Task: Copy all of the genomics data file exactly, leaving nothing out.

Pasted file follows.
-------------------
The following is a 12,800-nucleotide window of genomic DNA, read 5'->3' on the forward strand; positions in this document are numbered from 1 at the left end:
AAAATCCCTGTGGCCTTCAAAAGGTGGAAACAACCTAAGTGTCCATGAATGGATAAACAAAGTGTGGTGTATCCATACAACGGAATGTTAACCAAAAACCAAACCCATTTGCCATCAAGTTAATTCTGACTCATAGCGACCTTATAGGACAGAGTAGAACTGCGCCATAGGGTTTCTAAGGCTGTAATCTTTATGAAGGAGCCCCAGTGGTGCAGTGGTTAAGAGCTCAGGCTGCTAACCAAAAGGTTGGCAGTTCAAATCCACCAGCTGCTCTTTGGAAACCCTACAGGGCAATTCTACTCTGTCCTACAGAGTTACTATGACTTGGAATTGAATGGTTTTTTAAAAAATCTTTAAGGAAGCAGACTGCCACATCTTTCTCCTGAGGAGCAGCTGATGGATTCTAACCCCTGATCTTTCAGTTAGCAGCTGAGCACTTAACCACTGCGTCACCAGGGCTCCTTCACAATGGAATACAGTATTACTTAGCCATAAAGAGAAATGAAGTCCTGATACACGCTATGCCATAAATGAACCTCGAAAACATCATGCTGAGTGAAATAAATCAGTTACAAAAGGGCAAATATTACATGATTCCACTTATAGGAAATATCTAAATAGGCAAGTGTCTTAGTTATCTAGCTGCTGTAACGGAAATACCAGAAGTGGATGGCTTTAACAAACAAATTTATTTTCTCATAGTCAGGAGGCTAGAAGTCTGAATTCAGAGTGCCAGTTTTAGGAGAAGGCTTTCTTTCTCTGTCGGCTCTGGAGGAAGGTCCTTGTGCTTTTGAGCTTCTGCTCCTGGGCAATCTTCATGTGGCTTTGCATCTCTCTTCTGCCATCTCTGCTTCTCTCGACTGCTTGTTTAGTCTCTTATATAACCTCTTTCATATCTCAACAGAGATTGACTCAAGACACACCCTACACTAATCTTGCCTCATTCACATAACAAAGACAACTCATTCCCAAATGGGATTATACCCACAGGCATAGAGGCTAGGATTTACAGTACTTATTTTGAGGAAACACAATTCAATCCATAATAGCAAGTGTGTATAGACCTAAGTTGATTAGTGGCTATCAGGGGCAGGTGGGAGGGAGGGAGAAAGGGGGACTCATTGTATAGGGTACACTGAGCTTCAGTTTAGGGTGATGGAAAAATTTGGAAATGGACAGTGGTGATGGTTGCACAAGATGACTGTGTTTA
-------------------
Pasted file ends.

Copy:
The following is a 12,800-nucleotide window of genomic DNA, read 5'->3' on the forward strand; positions in this document are numbered from 1 at the left end:
AAAATCCCTGTGGCCTTCAAAAGGTGGAAACAACCTAAGTGTCCATGAATGGATAAACAAAGTGTGGTGTATCCATACAACGGAATGTTAACCAAAAACCAAACCCATTTGCCATCAAGTTAATTCTGACTCATAGCGACCTTATAGGACAGAGTAGAACTGCGCCATAGGGTTTCTAAGGCTGTAATCTTTATGAAGGAGCCCCAGTGGTGCAGTGGTTAAGAGCTCAGGCTGCTAACCAAAAGGTTGGCAGTTCAAATCCACCAGCTGCTCTTTGGAAACCCTACAGGGCAATTCTACTCTGTCCTACAGAGTTACTATGACTTGGAATTGAATGGTTTTTTAAAAAATCTTTAAGGAAGCAGACTGCCACATCTTTCTCCTGAGGAGCAGCTGATGGATTCTAACCCCTGATCTTTCAGTTAGCAGCTGAGCACTTAACCACTGCGTCACCAGGGCTCCTTCACAATGGAATACAGTATTACTTAGCCATAAAGAGAAATGAAGTCCTGATACACGCTATGCCATAAATGAACCTCGAAAACATCATGCTGAGTGAAATAAATCAGTTACAAAAGGGCAAATATTACATGATTCCACTTATAGGAAATATCTAAATAGGCAAGTGTCTTAGTTATCTAGCTGCTGTAACGGAAATACCAGAAGTGGATGGCTTTAACAAACAAATTTATTTTCTCATAGTCAGGAGGCTAGAAGTCTGAATTCAGAGTGCCAGTTTTAGGAGAAGGCTTTCTTTCTCTGTCGGCTCTGGAGGAAGGTCCTTGTGCTTTTGAGCTTCTGCTCCTGGGCAATCTTCATGTGGCTTTGCATCTCTCTTCTGCCATCTCTGCTTCTCTCGACTGCTTGTTTAGTCTCTTATATAACCTCTTTCATATCTCAACAGAGATTGACTCAAGACACACCCTACACTAATCTTGCCTCATTCACATAACAAAGACAACTCATTCCCAAATGGGATTATACCCACAGGCATAGAGGCTAGGATTTACAGTACTTATTTTGAGGAAACACAATTCAATCCATAATAGCAAGTGTGTATAGACCTAAGTTGATTAGTGGCTATCAGGGGCAGGTGGGAGGGAGGGAGAAAGGGGGACTCATTGTATAGGGTACACTGAGCTTCAGTTTAGGGTGATGGAAAAATTTGGAAATGGACAGTGGTGATGGTTGCACAAGATGACTGTGTTTA